The heady days of Bennifer are over. Gone are the images of Ben Affleck tooling around in his Bentley with Jennifer Lopez at his side, flashing her six-carat engagement ring. Now it's just Ben, all alone, on the career rehab trail.
In a full-scale effort to turn massive overexposure into positive positioning, Affleck has been everywhere: hosting ''Saturday Night Live,'' posing for the cover of Rolling Stone, and sitting down with Katie Couric on ''Today'' and ''Dateline NBC'' -- all to ostensibly promote his new movie, ''Jersey Girl'' (opening March 26). The soft family film marks Affleck's return to his indie roots (it's his fifth with director and pal Kevin Smith). Conveniently, costar J. Lo's character dies early in the movie and he moves on, turning into a decent guy forced to reexamine his priorities after living in the media circus.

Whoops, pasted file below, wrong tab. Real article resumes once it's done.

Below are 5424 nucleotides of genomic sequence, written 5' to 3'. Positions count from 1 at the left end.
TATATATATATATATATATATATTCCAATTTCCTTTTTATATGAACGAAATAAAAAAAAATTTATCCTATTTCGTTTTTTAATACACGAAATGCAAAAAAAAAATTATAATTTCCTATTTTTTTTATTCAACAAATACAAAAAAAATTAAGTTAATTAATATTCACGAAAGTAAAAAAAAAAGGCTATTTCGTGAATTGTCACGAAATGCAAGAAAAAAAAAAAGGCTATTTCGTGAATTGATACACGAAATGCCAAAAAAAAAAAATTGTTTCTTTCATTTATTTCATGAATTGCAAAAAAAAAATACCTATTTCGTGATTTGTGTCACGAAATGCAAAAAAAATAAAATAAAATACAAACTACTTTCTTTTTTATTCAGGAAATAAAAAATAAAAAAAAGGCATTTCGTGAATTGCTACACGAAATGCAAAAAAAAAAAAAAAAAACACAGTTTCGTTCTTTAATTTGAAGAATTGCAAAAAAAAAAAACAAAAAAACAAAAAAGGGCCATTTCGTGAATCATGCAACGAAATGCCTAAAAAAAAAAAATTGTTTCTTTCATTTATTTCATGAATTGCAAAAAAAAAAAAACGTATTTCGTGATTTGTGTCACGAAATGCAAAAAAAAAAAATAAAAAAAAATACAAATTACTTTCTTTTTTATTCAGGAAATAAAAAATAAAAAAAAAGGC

''This is the role that the public wants to see Ben in, and the reason I'm saying that is from the market research,'' says Miramax COO Rick Sands. ''The testing has indicated that people like his performance and this is how they like to see him.'' It's the same role Affleck's been playing on his press tour: the media-battered Everyman with a sense of humor about his past.
But has the public had enough? Affleck's early-2003 flick ''Daredevil'' was a moderate success, but the two films that followed were disasters. ''Paycheck,'' an $80 million-plus action film, brought in just $54 million during the Christmas season. And ''Gigli,'' also costarring Lopez, grossed an impossibly low $6.1 million and swept the Razzies, which ''honor'' the worst films of the year.
''This is a guy who should shut up and do a good movie,'' says a top PR handler. If ''Jersey Girl'' doesn't prove to be that movie, Affleck's got a series of projects in the pipeline -- but getting them rolling hasn't been easy.